Preparing insurers for climate-related disclosures

  • Publications and reports

    30 November 2023

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The insurance industry is already alive to the physical effects of climate change, with the early weather events in early 2023 being one instance of extreme weather causing damage to policyholders’ homes and businesses. Insurers are also thinking about the transition impacts: the more subtle but equally powerful market forces and government responses to the threat of climate change – examples of this range from the rapid growth in new electric vehicle registrations to the requirement for default KiwiSaver providers to exclude fossil fuel investments. 

Insurers are also facing the mandatory framework requiring climate-related disclosures (CRD) by climate reporting entities (CREs) under Part 7A of the Financial Markets Conduct Act 2013 (FMCA). The ultimate aim of the prescribed disclosures is to “support the allocation of capital towards activities that are consistent with a transition to a low-emissions, climate-resilient future.” 

In this article, we summarise the CRD regime’s requirements for climate statements and offer some practical recommendations for insurers as to what they can do now to prepare for the CRD regime and to ensure compliance with the CRD framework.    

Climate-related disclosure: The core obligations

Most insurers who are CREs will already be well into their first reporting period, given the requirements to prepare and lodge climate statements take effect for accounting periods that start on or after 1 January 2023. For example, insurers that are CREs with a 31 December balance date will be lodging their first climate statement by 30 April 2024, in respect of the 2023 reporting year.

The definition of CRE captures, among other ‘large’ entities, licensed insurers that have over $1 billion in assets or premium income over $250 million per annum. Under Part 7A, CREs have some key obligations:  

1. Annual climate statement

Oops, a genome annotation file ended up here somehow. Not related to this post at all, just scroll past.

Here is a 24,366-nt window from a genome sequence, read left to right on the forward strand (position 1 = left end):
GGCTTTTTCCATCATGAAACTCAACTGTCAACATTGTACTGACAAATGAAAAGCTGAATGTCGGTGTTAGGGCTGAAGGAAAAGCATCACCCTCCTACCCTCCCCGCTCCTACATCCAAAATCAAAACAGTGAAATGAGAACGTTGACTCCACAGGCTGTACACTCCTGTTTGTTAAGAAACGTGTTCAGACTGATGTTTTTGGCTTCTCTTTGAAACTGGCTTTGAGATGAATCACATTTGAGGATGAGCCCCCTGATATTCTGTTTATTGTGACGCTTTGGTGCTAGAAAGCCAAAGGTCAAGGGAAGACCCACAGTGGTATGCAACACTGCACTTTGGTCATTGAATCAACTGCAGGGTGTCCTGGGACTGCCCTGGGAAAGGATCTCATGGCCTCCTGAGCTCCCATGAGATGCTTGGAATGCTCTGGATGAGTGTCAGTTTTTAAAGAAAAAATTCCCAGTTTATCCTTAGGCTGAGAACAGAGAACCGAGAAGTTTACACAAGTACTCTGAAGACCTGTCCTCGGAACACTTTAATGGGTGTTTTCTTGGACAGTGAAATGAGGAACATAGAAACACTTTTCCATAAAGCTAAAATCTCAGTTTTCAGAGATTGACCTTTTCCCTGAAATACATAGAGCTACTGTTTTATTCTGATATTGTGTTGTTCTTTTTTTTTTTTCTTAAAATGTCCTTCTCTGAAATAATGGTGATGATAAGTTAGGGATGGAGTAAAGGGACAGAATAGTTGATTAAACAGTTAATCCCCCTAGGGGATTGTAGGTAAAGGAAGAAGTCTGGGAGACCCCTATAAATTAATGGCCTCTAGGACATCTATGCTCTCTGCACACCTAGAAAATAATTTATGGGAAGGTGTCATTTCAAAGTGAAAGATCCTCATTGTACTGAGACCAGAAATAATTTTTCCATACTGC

Prepare an annual climate statement in in accordance with the climate-related disclosure framework. These are the External Reporting Board (XRB) issued Aotearoa New Zealand Climate Standards 1, 2, and 3 (NZ CS). NZ CS 1 contains the core requirements across four main pillars: Governance, Strategy, Risk Management and Metrics & Targets. NZ CS 2 deals with transitional provisions, and NZ CS 3 contains the general requirements and principles.  

2. Lodging climate statements 

Lodge the climate statements on the incoming Climate-related Disclosures Register four months after a CRE’s balance date. Climate statements will also need to be linked in a CRE’s annual report. However, the FMA (Financial Markets Authority) has agreed in principle to grant a two-year exemption from this requirement to include such a link for CREs that are required to publish their annual reports within three (rather than four) months of their balance date under other legislation.  

3. Greenhouse gas emissions disclosures  

For periods ending on or after 27 October 2024: Obtain independent assurance over greenhouse gas emissions disclosures (typically this will be a CRE’s second reporting period).  

4. Record keeping

Keep proper records to support your climate-related disclosures. Record keeping requirements are prescribed in the Financial Markets Conduct Regulations 2014 (FMC Regulations) that came into force on 2 October 2023.

Compliance with the CRD regime is no easy feat, and extensive work is required from a wide variety of teams and roles within a CRE’s business. Insurer CREs across the industry are each on their own climate reporting journey, and they will be at varying levels of readiness. 

An important point to remember about the CRD regime is that it is not intended to be a ‘tick-box’ disclosure exercise. It is intended to benefit CREs by developing their climate resilience, and informing relevant stakeholders. The NZ CS requires CREs to consider both climate-related risks and opportunities for their business and how they can best manage these to ensure they can adapt to, or even thrive in, the changing climate.

Climate statements: NZ CS 

The major features of the CRD regime are derived from the Taskforce for Climaterelated Financial Disclosure (TCFD) Recommendations and require disclosures based on the TCFD’s four pillars, being: 

  • governance: enabling users to understand the role of the governing body (usually the board) in overseeing, and management in assessing and managing, climate-related risks and opportunities; 
  • strategy: enabling users to understand how climate change is currently impacting an entity and how it may do so in the future;